Shinzo Abe could learn plenty from a frog

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Shinzo Abe could learn plenty from a frog

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A scene from “Sergeant Keroro,” a Japanese animation with a message. [Tooniverse]

The late Kim Soon-duk was 82 years old when I interviewed her in 2003 to hear her stories of being a sex slave to the Japanese army during World War II. During the interview at the “comfort women” shelter, House of Sharing in Gwangju, Gyeonggi province, she often flinched at the sound of doors sliding, a habit acquired after years spent in a small cell where she had to “entertain” Japanese soldiers. She wrapped up her hours-long story by saying that she would not be able to sleep that night because of the overwhelming memories.
Seeing her bitter smile, I could do nothing but shed tears.
Ms. Kim died months later in 2004. Her last wish was to reconcile with her former enemies, but she had to hear stories from Japanese politicians that denied her past. Every time I hear or write stories about comfort women, I am reminded of her bitter smile. If she were alive, she would have flared up against recent remarks by Japanese Prime Minister Shinzo Abe, who said there is “no evidence in the strict sense” that comfort women were forced into sexual enslavement.
In the case of Ms. Kim, she boarded a ship to Nagasaki, Japan, when she turned 16 in 1937 at the height of Japanese colonial rule here, hoping to work in a factory. But she turned out to be headed for a life of sexual slavery.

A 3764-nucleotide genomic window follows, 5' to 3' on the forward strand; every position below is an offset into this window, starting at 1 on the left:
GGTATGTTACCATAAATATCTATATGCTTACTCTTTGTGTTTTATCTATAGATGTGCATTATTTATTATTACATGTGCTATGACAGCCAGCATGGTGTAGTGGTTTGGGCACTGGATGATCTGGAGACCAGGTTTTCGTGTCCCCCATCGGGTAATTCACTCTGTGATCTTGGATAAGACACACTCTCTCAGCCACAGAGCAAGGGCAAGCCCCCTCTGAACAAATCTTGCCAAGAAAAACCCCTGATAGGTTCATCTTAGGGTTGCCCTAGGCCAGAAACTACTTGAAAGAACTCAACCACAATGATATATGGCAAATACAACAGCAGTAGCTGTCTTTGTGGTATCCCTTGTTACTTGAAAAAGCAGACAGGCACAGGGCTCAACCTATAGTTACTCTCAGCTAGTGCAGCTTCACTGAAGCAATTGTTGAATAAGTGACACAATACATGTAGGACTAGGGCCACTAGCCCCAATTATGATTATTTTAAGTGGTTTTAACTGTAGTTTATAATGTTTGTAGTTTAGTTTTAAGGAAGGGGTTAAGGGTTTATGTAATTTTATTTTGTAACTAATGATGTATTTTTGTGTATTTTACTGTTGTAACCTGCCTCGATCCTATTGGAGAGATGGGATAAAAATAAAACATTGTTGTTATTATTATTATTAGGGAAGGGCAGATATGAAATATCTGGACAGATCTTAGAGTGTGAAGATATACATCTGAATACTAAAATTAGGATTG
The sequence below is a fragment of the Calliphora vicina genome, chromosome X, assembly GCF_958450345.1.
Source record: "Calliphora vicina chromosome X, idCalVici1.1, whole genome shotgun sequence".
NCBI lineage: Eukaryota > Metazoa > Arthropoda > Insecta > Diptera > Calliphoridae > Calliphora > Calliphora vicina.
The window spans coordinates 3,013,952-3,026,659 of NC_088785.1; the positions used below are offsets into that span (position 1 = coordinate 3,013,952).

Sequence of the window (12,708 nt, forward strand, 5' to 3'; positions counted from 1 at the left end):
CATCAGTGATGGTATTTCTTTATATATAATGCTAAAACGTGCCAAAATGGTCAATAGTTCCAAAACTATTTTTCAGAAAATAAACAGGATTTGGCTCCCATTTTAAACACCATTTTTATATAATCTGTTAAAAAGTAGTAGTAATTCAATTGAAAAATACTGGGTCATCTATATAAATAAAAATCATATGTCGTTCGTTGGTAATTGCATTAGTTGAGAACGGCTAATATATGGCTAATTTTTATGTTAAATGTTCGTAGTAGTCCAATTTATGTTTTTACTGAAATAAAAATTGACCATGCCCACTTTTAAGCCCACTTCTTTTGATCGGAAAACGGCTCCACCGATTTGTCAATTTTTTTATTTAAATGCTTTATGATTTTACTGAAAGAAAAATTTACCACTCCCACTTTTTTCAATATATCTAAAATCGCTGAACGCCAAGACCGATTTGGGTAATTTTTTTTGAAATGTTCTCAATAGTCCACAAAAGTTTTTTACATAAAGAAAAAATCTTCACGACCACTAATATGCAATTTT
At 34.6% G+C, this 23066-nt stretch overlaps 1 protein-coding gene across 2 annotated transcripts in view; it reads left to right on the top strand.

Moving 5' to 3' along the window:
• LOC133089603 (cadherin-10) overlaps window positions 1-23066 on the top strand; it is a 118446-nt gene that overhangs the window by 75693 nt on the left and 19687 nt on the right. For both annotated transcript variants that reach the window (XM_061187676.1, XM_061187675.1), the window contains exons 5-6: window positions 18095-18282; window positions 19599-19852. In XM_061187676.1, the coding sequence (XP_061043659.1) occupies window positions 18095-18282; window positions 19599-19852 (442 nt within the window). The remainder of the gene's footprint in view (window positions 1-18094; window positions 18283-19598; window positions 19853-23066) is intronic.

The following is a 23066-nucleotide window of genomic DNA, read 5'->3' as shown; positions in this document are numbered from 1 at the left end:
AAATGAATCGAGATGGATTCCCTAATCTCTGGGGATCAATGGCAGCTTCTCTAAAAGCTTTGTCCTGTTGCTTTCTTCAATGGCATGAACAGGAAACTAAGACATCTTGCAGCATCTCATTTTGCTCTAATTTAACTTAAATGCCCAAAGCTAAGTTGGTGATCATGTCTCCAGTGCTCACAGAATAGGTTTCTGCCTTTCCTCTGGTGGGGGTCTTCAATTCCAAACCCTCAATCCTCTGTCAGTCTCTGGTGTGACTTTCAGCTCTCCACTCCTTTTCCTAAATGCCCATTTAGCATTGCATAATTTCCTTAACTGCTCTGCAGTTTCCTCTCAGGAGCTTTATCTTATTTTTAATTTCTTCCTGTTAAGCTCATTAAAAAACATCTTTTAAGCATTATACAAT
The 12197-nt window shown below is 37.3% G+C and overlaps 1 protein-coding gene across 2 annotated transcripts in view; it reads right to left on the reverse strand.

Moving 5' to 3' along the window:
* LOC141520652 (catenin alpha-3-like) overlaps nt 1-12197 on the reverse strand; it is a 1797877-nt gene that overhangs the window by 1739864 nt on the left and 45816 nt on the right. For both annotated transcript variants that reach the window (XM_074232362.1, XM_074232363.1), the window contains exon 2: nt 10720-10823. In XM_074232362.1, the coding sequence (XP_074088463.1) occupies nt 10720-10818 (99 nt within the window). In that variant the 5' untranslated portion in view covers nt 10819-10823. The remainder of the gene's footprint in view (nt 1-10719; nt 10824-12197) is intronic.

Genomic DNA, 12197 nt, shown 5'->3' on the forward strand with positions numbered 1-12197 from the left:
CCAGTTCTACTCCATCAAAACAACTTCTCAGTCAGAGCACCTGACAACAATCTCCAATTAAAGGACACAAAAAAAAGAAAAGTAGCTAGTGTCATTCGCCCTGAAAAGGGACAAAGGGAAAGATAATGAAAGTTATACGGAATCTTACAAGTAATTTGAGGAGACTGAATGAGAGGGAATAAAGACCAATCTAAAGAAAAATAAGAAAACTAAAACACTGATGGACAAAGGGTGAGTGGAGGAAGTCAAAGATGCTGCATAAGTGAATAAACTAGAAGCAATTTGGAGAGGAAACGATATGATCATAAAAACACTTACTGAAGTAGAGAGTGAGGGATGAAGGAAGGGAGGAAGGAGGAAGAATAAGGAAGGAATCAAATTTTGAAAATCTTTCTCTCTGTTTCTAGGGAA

Please don’t think I’m a blind patriot, but I find it hard to swallow Mr. Abe’s comments when I know they will hurt surviving former comfort women. This issue goes deeper than being Korean ― it’s about being human. Ironically, a major source of happiness in my life comes from Japanese books, movies and music.
Japan’s prime minister could learn plenty from the Japanese animation, “Sergeant Keroro,” which I am so into these days. It airs on the animation cable channel, Tooniverse, at 4:30 p.m. on weekdays. It’s a story of a group of frogs flying from Planet Keron to invade Earth. Led by Sergeant Keroro, a company of frogs finds its way to Earth, but things do not work out when they are cut off from their headquarters.
Each frog soldier ends up infiltrating a civilian’s house and making friends with the Earthlings. Sergeant Keroro, for example, shows great talent in house chores, especially cleaning, and Private Tamama becomes the friend of a wealthy girl. Other frog characters include Giroro, who takes great pride in being a soldier and Kururu who has an obsession for invention.
I adore the Tamama character in particular, a frog that looks and acts so naively but turns into a monstrous figure when steamed up. It appears to me that the directors of this animation presented both sides of the human psyche ― the inner and outer mindsets. They say that the Japanese in particular have honne (inner mindset) and datemae (outer mindset).
One specific episode popped into my mind after mulling over the recent situation sparked by Mr. Abe. Tamama becomes the head of his company. Dressed up in an imperialist outfit, he turns into his monstrous self, and starts to ostracize his fellows.
However, Tamama realizes that he should live in peace with others, and apologizes to his fellows.
Well, is it too much to expect Japan to be like Tamama?
So I’m torn between the political side and the cultural side of Japan, but my wish, and the late Ms. Kim’s wish, is simple ― to live in a world where everyone can reconcile over the past, live in a happy present and pursue a bright future.
At least she would be able to find some relief in the fact that the shelter, the House of Sharing, has a large number of Japanese visitors and receives significant donations from Japanese.
It is time to find Ms. Kim’s grave and pray she finds some comfort in her afterlife.


By Chun Su jin [sujiney@joongang.co.kr]
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